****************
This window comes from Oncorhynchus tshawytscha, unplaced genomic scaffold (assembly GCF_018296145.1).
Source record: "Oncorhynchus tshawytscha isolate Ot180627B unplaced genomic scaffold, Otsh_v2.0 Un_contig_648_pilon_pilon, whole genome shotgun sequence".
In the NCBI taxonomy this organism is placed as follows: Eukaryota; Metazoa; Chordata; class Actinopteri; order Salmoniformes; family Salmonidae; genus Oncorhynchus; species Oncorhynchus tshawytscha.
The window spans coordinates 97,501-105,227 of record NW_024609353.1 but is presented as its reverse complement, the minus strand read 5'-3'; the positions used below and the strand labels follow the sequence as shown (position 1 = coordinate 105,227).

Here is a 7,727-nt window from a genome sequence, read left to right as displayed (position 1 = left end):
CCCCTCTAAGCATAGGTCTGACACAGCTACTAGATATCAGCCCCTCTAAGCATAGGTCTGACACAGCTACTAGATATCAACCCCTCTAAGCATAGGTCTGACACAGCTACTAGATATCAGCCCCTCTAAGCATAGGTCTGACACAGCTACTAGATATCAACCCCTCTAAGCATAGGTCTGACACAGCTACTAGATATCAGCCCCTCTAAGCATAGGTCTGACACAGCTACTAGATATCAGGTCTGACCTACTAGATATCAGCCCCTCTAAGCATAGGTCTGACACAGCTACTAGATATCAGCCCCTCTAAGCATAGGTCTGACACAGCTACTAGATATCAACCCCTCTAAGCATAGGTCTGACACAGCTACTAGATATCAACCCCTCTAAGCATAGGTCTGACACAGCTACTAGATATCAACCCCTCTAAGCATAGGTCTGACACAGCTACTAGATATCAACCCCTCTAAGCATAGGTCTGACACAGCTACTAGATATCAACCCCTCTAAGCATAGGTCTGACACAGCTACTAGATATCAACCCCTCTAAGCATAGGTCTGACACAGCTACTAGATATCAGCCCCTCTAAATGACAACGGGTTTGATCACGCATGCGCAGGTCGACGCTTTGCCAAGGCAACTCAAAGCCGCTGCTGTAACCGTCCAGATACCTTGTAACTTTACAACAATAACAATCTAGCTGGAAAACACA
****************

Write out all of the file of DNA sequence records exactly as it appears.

This window comes from Oncorhynchus tshawytscha, unplaced genomic scaffold (assembly GCF_018296145.1).
Source record: "Oncorhynchus tshawytscha isolate Ot180627B unplaced genomic scaffold, Otsh_v2.0 Un_contig_648_pilon_pilon, whole genome shotgun sequence".
In the NCBI taxonomy this organism is placed as follows: Eukaryota; Metazoa; Chordata; class Actinopteri; order Salmoniformes; family Salmonidae; genus Oncorhynchus; species Oncorhynchus tshawytscha.
The window spans coordinates 97,501-105,227 of record NW_024609353.1 but is presented as its reverse complement, the minus strand read 5'-3'; the positions used below and the strand labels follow the sequence as shown (position 1 = coordinate 105,227).

Here is a 7,727-nt window from a genome sequence, read left to right as displayed (position 1 = left end):
CCCCTCTAAGCATAGGTCTGACACAGCTACTAGATATCAGCCCCTCTAAGCATAGGTCTGACACAGCTACTAGATATCAACCCCTCTAAGCATAGGTCTGACACAGCTACTAGATATCAGCCCCTCTAAGCATAGGTCTGACACAGCTACTAGATATCAACCCCTCTAAGCATAGGTCTGACACAGCTACTAGATATCAGCCCCTCTAAGCATAGGTCTGACACAGCTACTAGATATCAGGTCTGACCTACTAGATATCAGCCCCTCTAAGCATAGGTCTGACACAGCTACTAGATATCAGCCCCTCTAAGCATAGGTCTGACACAGCTACTAGATATCAACCCCTCTAAGCATAGGTCTGACACAGCTACTAGATATCAACCCCTCTAAGCATAGGTCTGACACAGCTACTAGATATCAACCCCTCTAAGCATAGGTCTGACACAGCTACTAGATATCAACCCCTCTAAGCATAGGTCTGACACAGCTACTAGATATCAACCCCTCTAAGCATAGGTCTGACACAGCTACTAGATATCAACCCCTCTAAGCATAGGTCTGACACAGCTACTAGATATCAGCCCCTCTAAATGACAACGGGTTTGATCACGCATGCGCAGGTCGACGCTTTGCCAAGGCAACTCAAAGCCGCTGCTGTAACCGTCCAGATACCTTGTAACTTTACAACAATAACAATCTAGCTGGAAAACACA